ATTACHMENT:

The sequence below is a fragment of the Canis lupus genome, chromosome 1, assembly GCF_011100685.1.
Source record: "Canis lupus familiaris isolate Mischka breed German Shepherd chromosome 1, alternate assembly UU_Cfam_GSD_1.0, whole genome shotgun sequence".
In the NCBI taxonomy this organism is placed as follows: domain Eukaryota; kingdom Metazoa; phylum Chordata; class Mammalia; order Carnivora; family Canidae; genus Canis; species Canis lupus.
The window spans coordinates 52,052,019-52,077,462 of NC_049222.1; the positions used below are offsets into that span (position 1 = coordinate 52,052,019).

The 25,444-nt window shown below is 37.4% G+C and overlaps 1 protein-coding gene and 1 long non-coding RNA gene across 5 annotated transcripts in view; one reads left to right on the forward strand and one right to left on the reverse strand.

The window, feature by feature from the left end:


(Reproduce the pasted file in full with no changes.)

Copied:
The sequence below is a fragment of the Canis lupus genome, chromosome 1, assembly GCF_011100685.1.
Source record: "Canis lupus familiaris isolate Mischka breed German Shepherd chromosome 1, alternate assembly UU_Cfam_GSD_1.0, whole genome shotgun sequence".
In the NCBI taxonomy this organism is placed as follows: domain Eukaryota; kingdom Metazoa; phylum Chordata; class Mammalia; order Carnivora; family Canidae; genus Canis; species Canis lupus.
The window spans coordinates 52,052,019-52,077,462 of NC_049222.1; the positions used below are offsets into that span (position 1 = coordinate 52,052,019).

The 25,444-nt window shown below is 37.4% G+C and overlaps 1 protein-coding gene and 1 long non-coding RNA gene across 5 annotated transcripts in view; one reads left to right on the forward strand and one right to left on the reverse strand.

The window, feature by feature from the left end: